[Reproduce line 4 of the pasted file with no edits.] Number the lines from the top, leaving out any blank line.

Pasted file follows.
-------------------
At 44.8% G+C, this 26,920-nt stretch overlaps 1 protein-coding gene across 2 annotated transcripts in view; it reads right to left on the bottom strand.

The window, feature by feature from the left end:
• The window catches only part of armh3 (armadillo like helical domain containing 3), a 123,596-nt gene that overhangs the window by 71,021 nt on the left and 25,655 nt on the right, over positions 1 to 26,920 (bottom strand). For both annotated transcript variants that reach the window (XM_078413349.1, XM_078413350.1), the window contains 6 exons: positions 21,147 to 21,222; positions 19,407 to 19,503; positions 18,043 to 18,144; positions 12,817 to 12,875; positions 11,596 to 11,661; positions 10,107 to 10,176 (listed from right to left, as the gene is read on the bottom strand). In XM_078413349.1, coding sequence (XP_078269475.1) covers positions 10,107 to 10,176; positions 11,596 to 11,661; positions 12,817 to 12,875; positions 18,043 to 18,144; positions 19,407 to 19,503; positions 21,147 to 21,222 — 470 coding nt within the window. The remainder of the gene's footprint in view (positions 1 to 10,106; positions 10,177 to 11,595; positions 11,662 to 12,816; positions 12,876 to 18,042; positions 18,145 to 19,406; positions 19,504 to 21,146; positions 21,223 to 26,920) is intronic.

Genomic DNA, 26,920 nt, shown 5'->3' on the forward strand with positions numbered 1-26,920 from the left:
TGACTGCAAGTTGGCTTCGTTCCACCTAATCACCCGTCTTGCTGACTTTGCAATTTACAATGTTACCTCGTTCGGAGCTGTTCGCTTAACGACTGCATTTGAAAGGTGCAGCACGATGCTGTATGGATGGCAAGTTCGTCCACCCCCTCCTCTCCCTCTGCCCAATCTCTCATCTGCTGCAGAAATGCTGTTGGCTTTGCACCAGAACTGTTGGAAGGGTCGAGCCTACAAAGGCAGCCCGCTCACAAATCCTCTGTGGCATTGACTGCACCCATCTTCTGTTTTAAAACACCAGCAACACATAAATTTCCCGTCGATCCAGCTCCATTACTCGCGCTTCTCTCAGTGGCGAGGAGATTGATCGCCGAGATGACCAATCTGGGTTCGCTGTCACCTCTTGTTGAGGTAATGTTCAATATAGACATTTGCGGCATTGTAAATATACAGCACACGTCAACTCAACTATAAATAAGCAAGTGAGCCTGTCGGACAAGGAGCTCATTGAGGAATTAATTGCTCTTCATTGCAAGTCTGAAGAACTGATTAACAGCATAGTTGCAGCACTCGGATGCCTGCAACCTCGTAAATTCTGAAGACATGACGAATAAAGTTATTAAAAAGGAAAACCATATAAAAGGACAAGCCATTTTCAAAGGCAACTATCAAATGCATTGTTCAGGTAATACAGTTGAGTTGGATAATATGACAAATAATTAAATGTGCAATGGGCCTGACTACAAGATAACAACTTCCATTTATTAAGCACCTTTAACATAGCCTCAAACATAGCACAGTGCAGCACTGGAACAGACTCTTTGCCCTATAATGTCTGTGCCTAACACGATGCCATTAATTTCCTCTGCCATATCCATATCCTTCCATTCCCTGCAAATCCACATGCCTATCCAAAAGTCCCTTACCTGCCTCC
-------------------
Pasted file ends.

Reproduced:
Genomic DNA, 26,920 nt, shown 5'->3' on the forward strand with positions numbered 1-26,920 from the left: